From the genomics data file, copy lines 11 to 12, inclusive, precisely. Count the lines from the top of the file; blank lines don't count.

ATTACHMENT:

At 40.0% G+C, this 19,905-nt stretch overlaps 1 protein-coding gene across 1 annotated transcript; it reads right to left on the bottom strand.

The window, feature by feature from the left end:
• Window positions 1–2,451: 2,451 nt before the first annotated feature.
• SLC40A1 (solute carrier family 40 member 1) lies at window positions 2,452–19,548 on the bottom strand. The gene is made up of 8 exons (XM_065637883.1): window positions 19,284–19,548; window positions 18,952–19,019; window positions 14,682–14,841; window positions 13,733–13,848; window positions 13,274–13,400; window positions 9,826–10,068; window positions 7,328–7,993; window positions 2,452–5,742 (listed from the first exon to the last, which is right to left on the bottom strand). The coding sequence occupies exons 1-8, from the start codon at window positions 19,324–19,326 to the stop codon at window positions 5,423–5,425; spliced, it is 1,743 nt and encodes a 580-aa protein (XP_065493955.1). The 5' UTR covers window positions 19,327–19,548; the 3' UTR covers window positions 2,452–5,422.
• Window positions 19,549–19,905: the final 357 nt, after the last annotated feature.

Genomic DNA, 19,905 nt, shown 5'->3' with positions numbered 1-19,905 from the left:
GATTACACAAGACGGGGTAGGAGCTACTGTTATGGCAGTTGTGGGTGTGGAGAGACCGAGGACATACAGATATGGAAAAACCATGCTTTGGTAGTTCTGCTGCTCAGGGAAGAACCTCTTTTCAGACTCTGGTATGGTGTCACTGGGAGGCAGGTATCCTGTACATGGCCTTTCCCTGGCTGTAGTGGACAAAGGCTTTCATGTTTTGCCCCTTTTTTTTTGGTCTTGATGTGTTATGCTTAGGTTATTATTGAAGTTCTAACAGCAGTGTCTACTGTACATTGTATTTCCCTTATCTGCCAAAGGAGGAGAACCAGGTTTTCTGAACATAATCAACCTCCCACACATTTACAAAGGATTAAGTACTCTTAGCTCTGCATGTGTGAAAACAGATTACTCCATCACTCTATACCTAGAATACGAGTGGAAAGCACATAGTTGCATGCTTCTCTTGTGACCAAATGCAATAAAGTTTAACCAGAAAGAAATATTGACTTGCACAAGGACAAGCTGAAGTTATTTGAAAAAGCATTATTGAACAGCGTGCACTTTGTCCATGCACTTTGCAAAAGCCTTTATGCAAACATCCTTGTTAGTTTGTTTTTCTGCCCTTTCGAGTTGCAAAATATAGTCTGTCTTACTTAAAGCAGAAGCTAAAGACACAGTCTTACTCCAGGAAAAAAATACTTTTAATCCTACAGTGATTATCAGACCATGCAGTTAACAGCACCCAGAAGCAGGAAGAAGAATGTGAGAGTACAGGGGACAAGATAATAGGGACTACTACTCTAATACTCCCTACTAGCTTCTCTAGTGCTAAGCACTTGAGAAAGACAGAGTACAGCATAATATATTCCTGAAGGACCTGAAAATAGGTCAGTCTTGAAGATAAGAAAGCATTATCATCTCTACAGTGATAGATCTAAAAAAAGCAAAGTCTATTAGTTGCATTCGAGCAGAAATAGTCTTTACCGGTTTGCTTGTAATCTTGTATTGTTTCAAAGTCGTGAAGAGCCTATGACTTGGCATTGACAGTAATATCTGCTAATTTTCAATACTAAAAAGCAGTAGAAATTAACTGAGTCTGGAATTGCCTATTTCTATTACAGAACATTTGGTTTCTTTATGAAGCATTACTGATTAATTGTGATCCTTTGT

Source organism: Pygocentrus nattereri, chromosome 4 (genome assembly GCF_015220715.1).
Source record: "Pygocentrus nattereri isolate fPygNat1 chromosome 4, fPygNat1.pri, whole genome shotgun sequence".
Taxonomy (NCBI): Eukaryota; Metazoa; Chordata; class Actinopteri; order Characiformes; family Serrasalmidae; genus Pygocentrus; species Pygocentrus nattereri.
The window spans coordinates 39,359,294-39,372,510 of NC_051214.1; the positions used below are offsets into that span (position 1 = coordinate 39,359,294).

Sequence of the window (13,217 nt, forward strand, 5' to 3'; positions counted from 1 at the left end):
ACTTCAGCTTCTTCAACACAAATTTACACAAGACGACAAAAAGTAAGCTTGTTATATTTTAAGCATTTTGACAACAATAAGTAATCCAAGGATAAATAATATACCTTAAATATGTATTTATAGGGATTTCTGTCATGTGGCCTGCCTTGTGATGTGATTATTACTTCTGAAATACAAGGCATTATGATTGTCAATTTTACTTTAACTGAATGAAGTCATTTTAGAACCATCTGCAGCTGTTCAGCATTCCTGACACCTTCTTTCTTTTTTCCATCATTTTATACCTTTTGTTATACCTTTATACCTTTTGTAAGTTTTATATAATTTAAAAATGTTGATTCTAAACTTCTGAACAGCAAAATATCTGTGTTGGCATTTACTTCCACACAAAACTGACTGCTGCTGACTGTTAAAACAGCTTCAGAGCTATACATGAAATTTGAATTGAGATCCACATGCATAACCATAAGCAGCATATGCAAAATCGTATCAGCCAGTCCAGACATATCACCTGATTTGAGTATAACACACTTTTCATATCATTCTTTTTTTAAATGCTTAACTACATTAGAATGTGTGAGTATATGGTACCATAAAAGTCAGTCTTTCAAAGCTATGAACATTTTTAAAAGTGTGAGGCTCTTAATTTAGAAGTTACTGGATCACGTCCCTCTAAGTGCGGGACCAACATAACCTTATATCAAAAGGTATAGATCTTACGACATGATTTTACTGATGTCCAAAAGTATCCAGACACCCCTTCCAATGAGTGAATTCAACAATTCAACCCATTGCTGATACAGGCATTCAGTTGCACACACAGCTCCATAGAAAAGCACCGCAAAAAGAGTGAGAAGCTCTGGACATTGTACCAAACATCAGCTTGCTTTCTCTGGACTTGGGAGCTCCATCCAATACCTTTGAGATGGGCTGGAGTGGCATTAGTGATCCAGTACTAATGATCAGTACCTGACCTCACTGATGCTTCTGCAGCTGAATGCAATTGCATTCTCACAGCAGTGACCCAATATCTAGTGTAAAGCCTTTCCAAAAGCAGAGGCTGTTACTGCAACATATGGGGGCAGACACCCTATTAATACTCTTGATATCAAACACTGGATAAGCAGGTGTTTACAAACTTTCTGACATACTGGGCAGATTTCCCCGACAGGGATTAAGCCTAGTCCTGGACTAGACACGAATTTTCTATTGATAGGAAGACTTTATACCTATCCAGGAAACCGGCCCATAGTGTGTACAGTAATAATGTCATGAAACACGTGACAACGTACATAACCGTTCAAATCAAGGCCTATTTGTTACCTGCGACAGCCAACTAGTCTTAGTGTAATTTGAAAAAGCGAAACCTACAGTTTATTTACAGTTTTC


The window spans coordinates 39,359,294-39,372,510 of NC_051214.1; the positions used below are offsets into that span (position 1 = coordinate 39,359,294).

Sequence of the window (13,217 nt, forward strand, 5' to 3'; positions counted from 1 at the left end):